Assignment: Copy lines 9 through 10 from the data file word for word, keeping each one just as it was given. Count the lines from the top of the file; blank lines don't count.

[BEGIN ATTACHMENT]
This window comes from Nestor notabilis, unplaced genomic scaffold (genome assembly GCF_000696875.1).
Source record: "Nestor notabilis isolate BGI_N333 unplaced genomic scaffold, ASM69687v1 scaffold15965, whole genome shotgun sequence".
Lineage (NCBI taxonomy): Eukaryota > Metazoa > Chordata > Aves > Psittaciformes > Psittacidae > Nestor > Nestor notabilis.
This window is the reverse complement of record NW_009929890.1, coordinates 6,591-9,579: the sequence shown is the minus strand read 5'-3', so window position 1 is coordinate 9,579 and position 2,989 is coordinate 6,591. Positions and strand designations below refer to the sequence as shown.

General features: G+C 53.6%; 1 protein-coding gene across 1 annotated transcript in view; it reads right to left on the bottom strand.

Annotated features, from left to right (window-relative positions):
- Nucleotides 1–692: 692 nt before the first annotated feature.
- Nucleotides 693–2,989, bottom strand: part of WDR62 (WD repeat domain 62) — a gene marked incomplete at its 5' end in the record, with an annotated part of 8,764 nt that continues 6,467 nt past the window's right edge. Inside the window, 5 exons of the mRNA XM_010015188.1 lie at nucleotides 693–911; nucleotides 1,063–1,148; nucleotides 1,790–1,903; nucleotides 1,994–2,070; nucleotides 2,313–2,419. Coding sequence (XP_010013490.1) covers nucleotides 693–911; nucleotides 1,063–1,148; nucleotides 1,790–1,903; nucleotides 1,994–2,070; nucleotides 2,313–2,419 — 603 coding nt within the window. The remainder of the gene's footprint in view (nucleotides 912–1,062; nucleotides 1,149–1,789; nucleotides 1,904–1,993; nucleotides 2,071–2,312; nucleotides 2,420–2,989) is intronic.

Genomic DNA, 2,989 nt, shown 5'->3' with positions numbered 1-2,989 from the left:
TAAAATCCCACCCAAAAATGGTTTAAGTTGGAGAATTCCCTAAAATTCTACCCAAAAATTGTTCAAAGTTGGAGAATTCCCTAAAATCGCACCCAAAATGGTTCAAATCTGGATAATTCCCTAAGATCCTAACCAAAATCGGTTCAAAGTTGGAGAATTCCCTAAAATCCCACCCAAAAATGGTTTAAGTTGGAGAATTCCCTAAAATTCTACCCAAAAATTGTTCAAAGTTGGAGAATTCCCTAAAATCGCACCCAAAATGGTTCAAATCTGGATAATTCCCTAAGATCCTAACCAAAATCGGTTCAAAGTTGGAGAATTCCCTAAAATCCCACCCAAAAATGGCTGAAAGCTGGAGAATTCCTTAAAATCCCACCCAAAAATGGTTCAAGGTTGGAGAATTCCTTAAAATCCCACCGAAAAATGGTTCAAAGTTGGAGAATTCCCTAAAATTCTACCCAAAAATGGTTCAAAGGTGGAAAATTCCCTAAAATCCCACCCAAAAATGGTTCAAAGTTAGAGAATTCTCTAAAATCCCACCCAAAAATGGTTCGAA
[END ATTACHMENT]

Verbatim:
Genomic DNA, 2,989 nt, shown 5'->3' with positions numbered 1-2,989 from the left:
TAAAATCCCACCCAAAAATGGTTTAAGTTGGAGAATTCCCTAAAATTCTACCCAAAAATTGTTCAAAGTTGGAGAATTCCCTAAAATCGCACCCAAAATGGTTCAAATCTGGATAATTCCCTAAGATCCTAACCAAAATCGGTTCAAAGTTGGAGAATTCCCTAAAATCCCACCCAAAAATGGTTTAAGTTGGAGAATTCCCTAAAATTCTACCCAAAAATTGTTCAAAGTTGGAGAATTCCCTAAAATCGCACCCAAAATGGTTCAAATCTGGATAATTCCCTAAGATCCTAACCAAAATCGGTTCAAAGTTGGAGAATTCCCTAAAATCCCACCCAAAAATGGCTGAAAGCTGGAGAATTCCTTAAAATCCCACCCAAAAATGGTTCAAGGTTGGAGAATTCCTTAAAATCCCACCGAAAAATGGTTCAAAGTTGGAGAATTCCCTAAAATTCTACCCAAAAATGGTTCAAAGGTGGAAAATTCCCTAAAATCCCACCCAAAAATGGTTCAAAGTTAGAGAATTCTCTAAAATCCCACCCAAAAATGGTTCGAA